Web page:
In a more general sense, papers are invited on the general topic of Roles of Ethnographic Museums in the World. The conference seeks to serve as a forum to understand the place that ethnographic museums have sought to take in their own societies whether they are representing cultures living in their communities or the cultures of overseas peoples.

The exchange of ideas on these two topics promises to be rich and interesting.

This conference is open to museum professionals and all scholars involved in the issues and topics of the annual meeting. Presentations should not exceed 15 minutes. The main language of the conference will be English. We are encouraging the use of visual images wherever possible.

Abstracts, which should not exceed 250 words, should be sent to Dr. Yang Jongsong, Senior Curator, The National Folk Museum of Korea by 1 July 2009, at the latest. Abstracts will be submitted to our editorial committee and a decision on their suitability will be made by the end of July.

Dr. Yang Jongsung, Senior Curator, Folklorist
National Folk Museum of Korea
Jongno-gu Seoul 110-820, Korea
Phone +82-2-3704-3101; fax +82-2-3704-3149

Final details are still being confirmed. The general format of the annual meeting will consist of keynote speakers, papers, roundtables, and museum visits. Registration forms and other details are available on the ICME and the conference websites at  http://www.icme2009seoul.icom.museum/

Note: There is no registration fee for the ICME/2009 conference. Hotel arrangements are being made with the Somerset Palace Hotel (http://www.somersetpalaceseoul.com), near the National Folk Museum of Korea. Hotel fees for all invited or accepted speakers will be paid by our hosts. One half of the hotel fees will be paid other conference attendees. Post conference fees of $100 payable upon arrival, pre-registration necessary.


Monday, October 19 - Opening Ceremony, Keynote Speeches, Paper sessions, Welcoming Reception and Performances

Tuesday, October 20 - Conference paper sessions, Gyeongbok Palace Tour, Museum Tour and Performance, Formal Dinner

Wednesday, October 21 - Conference papers sessions, Declaration, ICME meeting, Closing Ceremony and Farewell Dinner


Thursday, October 22
Morning bus from Seoul, Travel east to North Kyungsang province, Andong City, Hahoe village
Visit Andong Hahoe Mask Dance Drama designated as an Important Intangible Cultural Property by Korean government.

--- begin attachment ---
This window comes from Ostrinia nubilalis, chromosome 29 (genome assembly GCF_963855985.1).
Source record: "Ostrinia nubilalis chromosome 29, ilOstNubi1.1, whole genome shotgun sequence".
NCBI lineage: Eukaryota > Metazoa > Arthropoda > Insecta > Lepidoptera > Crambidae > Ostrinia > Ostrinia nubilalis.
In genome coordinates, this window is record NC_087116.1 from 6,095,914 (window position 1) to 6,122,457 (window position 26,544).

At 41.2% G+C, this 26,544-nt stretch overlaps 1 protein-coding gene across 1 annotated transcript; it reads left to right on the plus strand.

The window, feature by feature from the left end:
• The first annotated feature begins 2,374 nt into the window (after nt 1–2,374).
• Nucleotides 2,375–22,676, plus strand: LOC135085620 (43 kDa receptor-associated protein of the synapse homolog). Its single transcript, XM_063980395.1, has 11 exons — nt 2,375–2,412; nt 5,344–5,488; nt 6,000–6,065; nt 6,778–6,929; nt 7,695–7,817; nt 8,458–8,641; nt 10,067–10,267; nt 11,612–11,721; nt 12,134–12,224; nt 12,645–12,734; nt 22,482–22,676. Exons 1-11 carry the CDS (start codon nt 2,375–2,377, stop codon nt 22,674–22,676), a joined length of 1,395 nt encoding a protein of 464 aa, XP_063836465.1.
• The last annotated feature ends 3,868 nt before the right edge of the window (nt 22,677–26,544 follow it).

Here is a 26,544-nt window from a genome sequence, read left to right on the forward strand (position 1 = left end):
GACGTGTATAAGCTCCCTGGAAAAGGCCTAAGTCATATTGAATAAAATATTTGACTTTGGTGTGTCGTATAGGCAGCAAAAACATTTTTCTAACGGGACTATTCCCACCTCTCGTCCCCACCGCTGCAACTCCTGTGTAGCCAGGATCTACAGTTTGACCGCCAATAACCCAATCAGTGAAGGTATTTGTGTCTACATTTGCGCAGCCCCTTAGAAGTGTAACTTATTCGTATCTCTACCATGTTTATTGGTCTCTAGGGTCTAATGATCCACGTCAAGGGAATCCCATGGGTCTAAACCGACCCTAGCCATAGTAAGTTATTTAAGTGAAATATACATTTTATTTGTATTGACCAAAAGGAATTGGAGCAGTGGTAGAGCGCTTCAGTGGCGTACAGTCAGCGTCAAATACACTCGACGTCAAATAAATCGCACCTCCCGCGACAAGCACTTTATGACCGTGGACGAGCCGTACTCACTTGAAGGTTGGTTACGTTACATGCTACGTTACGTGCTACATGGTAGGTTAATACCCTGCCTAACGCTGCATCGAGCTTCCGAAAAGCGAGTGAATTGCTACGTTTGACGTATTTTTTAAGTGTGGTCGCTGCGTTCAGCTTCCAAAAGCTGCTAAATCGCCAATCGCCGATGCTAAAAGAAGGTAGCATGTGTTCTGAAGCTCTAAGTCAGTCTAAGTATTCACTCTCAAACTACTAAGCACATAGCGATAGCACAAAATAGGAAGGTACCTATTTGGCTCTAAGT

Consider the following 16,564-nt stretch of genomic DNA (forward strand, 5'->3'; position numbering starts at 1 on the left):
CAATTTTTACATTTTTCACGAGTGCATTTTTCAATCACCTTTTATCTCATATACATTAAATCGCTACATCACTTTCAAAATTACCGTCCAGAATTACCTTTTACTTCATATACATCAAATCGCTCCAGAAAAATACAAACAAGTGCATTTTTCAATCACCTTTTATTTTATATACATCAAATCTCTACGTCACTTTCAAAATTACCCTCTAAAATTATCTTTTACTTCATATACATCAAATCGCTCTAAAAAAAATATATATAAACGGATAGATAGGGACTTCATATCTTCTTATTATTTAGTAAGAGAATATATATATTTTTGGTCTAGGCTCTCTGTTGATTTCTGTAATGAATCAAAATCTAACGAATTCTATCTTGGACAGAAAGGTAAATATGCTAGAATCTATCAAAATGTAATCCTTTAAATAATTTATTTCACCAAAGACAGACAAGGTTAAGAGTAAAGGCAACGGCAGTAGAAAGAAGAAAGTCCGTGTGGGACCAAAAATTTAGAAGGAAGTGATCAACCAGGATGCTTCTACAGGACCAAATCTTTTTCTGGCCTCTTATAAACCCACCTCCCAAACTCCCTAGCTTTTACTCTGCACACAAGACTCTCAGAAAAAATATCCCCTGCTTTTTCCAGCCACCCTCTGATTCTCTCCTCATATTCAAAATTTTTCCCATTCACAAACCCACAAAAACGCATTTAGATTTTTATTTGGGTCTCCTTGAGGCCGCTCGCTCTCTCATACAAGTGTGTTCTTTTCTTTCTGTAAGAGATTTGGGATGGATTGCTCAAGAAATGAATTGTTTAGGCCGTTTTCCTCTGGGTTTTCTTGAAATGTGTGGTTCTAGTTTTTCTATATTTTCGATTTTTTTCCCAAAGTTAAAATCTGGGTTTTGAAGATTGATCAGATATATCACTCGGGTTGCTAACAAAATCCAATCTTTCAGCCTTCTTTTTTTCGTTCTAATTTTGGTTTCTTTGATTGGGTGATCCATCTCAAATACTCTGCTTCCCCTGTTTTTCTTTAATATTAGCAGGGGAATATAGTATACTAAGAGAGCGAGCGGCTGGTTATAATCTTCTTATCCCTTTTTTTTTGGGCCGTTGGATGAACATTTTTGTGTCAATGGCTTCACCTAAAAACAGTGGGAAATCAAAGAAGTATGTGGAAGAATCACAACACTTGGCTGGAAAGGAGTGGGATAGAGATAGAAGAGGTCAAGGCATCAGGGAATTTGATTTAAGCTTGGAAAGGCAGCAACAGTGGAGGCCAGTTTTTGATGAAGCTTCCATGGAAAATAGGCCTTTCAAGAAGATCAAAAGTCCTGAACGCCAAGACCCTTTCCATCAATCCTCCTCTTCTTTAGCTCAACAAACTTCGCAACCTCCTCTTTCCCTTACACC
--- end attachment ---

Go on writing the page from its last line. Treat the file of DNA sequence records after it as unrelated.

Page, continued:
Visit Korean Studies Advancement Centre (Museum of Confucian culture/ Library of wooden printing plate)

Friday, October 23
North Kyungsang province, Kyungju city/ Korean traditional village, Kyungju Sukgulam (stone Buddha grotto) and Bulguk Buddhist Temple

Saturday, October 24
Kyungju National Museum of Korea, Visit traditional Winery, The Great Tumuli/ Chum-sung-dae (observatory), Hwangyong Buddhist Temple, return to Seoul

The program is subject to changes.

The International Committee for Museums of Ethnography is an international committee within ICOM, the International Council of Museums. ICME is comprised of professionals working at and with museums of many names: museums of ethnography, ethnology, anthropology, folk museums, popular culture museums, völkerkunde- and volkskundemuseseums. Some of the museums deal with cultures from far away, some with their own cultures, and some with both. Some work for indigenous peoples, some for immigrants, some for minorities, some for majorities. Some are concerned with the historic past, others with the present. Some focus on small societies, others on continents or the whole world.

What these museums usually have in common is that they are about whole societies or cultures and their tangible and intangible heritage, rather than solely a specific class of objects.

The National Folk Museum of Korea
The National Folk Museum of Korea is one of the Korea's leading institutions dedicated to the preserving the legacy of traditional Korean life, attracting more than two million visitors annually. As such we serve an educational and cultural role, providing you with opportunities to experience first-hand how Koreans lived in traditional times. The NFMK was established in 1945 and has remained dedicated to historical investigation and research as well as the collection, preservation and exhibition of artifacts related to Korean folkways. Over the years, we have presented our findings and collection in the form of theme exhibits, reports and public lectures. Today we are focusing on our visitors more than ever while adopting a more open and specialized approach to remain in step with the changing paradigm for museums in the 21st century.


In December the Tropenmuseum in Amsterdam organised a one-day symposium to celebrate the completion of the renovation of the museum's permanent exhibitions. The symposium invited international scholars and museum professionals to discuss the role and importance of ethnographic museums in the 21st century. For those of you who were not able to attend the symposium the Tropenmuseum has made a video report from the symposium.
You will find the video report at http://www.tropenmuseum.nl/smartsite.shtml?id=25655


For a few months, two touring exhibitions meet under the title of Encounters in Berlin; after those months in Berlin, they will part again. The exhibition Multi-Ethnic Dimensions - Southern Hungary 1916 - 1920 ("Multi-ethnische Dimensionen - Südungarn 1916-1920") is organized by the Janus Pannonius Museum in Pécs, Hungary. It shows portraits of people who lived in the Southern Hungarian village of Véménd during World War I.